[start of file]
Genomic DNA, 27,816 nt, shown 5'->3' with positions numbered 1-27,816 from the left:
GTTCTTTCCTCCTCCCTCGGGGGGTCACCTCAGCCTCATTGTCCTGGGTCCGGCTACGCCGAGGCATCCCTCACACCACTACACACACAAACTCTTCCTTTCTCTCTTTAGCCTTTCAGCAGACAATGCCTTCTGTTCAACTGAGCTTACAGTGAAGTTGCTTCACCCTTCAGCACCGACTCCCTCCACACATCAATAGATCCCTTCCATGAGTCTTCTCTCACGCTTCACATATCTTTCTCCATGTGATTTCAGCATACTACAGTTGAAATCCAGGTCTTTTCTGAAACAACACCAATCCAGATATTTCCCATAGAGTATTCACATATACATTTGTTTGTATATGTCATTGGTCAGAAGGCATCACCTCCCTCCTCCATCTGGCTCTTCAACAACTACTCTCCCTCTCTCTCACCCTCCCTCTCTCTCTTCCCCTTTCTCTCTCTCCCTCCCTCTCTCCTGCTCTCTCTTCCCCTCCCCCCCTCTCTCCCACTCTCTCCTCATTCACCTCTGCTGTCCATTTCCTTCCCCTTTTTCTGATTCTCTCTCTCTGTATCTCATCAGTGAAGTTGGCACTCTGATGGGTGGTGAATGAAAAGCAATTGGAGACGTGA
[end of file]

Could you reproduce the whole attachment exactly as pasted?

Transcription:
Genomic DNA, 27,816 nt, shown 5'->3' with positions numbered 1-27,816 from the left:
GTTCTTTCCTCCTCCCTCGGGGGGTCACCTCAGCCTCATTGTCCTGGGTCCGGCTACGCCGAGGCATCCCTCACACCACTACACACACAAACTCTTCCTTTCTCTCTTTAGCCTTTCAGCAGACAATGCCTTCTGTTCAACTGAGCTTACAGTGAAGTTGCTTCACCCTTCAGCACCGACTCCCTCCACACATCAATAGATCCCTTCCATGAGTCTTCTCTCACGCTTCACATATCTTTCTCCATGTGATTTCAGCATACTACAGTTGAAATCCAGGTCTTTTCTGAAACAACACCAATCCAGATATTTCCCATAGAGTATTCACATATACATTTGTTTGTATATGTCATTGGTCAGAAGGCATCACCTCCCTCCTCCATCTGGCTCTTCAACAACTACTCTCCCTCTCTCTCACCCTCCCTCTCTCTCTTCCCCTTTCTCTCTCTCCCTCCCTCTCTCCTGCTCTCTCTTCCCCTCCCCCCCTCTCTCCCACTCTCTCCTCATTCACCTCTGCTGTCCATTTCCTTCCCCTTTTTCTGATTCTCTCTCTCTGTATCTCATCAGTGAAGTTGGCACTCTGATGGGTGGTGAATGAAAAGCAATTGGAGACGTGA